Poděbrady, in fact the whole of the Czech Republic, is beautiful. When the plane was coming into land yesterday, I saw green fields, separated by hedges, like they are back in the UK, and therefore was expecting the architecture to be similar as well.
I couldn’t have been more wrong. Nearly all the buildings are in that gorgeous European, almost Mediterranean style, with shuttered houses in all shades of colour, with beautiful gold statues adorning some of the walls. I think I could go on about how beautiful their architecture is for a least half an hour! But I’ve got to go bed soon unless I want to be dead tomorrow, so I’m going to have more on, and say my gushing for another post.
The food here is also really nice, despite what people have told me. It helps considerably that the food here is so cheap. We’ve all been given lunch and dinner vouchers which help with the cost, but even without these you can get a lovely buffalo mozzarella and tomato salad for less than £3, a pizza for less than £4 and pasta/burger and chips for less than £4 as well!
Today itself has been a whirlwind. I had to get up at 6:10, after being woken up by my room-mate at what felt like 1 a.m. so that the lady in charge of the course could show us the restaurant where we have breakfast. (My room-mate seems nice, she is Russian and speaks little English and even littler Czech, so we speak Russian together – On the one hand this is amazing practise, on the other hand I can see myself mixing up Czech and Russian even more than I already do…) I bumped into Jones and S from Bristol, and together we bumped into Russian Nick (who confusingly speaks French most of the time) and two students from Sheffield, who are both really friendly and lovely.
After breakfast, we had to do a placement test, which resulted in the Brizzle students being placed together in A2, two stages above beginners. Given we’ve only been studying Czech for six months, I was incredibly pleased with myself! Hopefully by the end of the course I’ll be equivalent to be B1 level. (The levels go Beginners, A1, A2, B1, B2, C1, C2, C2= fluency in the language). These levels are used by the EU to assess someone’s language ability. They do have a fancier name than levels, but I’ve forgotten it!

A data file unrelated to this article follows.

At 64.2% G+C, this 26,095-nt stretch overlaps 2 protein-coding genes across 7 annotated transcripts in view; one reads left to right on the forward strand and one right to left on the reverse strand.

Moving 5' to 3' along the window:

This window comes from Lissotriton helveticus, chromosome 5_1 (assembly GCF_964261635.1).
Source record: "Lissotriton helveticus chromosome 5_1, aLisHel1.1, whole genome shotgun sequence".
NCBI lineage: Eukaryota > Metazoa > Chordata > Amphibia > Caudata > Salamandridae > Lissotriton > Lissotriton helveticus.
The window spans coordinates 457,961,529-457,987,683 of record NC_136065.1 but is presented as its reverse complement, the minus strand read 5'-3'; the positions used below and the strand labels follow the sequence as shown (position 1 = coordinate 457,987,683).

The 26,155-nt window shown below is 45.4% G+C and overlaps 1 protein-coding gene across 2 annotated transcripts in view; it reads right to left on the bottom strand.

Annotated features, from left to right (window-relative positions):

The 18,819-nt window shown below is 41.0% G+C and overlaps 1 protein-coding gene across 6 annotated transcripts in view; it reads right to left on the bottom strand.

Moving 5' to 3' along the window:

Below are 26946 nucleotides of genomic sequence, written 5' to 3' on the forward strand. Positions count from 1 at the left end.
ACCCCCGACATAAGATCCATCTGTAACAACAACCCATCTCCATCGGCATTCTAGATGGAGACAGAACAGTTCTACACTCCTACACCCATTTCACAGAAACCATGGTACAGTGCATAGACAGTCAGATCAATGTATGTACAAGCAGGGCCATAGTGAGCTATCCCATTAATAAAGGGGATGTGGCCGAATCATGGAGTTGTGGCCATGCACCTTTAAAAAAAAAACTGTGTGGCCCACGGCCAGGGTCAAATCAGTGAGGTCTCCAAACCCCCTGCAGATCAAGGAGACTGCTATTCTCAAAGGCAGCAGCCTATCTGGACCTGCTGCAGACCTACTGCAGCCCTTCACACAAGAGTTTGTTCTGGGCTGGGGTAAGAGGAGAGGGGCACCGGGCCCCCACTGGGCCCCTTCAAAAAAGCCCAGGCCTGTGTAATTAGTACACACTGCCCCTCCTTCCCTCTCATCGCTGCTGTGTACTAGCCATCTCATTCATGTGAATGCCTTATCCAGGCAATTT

After having a very quick lunch in a nearby café, we got on a coach to Prague. Inevitably after waking so early, most of us fell asleep. Once we got to Prague, we went to the Charles University, who is the academic “supporter” of our language course…I think. We listened to some speeches, all basically saying have a lovely time on your course, and thanks for coming. Far more interestingly, they were said in English, Czech and then Russian, meaning I understood good chunks of the Czech and Russian, having already heard the English “version”.
After the speeches, we wandered round the university and then a small group of us went to a beautiful twenties inspired cubist café, where we had afternoon tea. I had a delicious little Czech cake (the translation the café gave – I can’t remember the Czech name!). After chatting in the café for about an hour, we headed to the Karlův Moct, Prague’s famous, amazingly long and beautiful bridge. Jones, S and I wandered along the bridge (accidentally losing the others on the way) and back, enjoying the sunshine and wandering how a nearby Danish marching band were coping in the heat in their uniforms (No idea why they were there – but it was pretty cool).
Since we had lost Sheffield!Nick (who happens to be a girl, to add to the confusion), who was the only one who knew her way around Prague as well as the others, I grabbed a map from the nearest Tourist Info Booth – to have my accent mistaken as French , a hundred times better than being recognised as English!
On the coach back, S, Sheffield!Nick and I decided we were going to try out some of the exercise classes held in the gym below our dorm. So, in addition to my first Czech lessons tomorrow, I’ve also got Zumba in Czech at quarter to six – Wish me luck!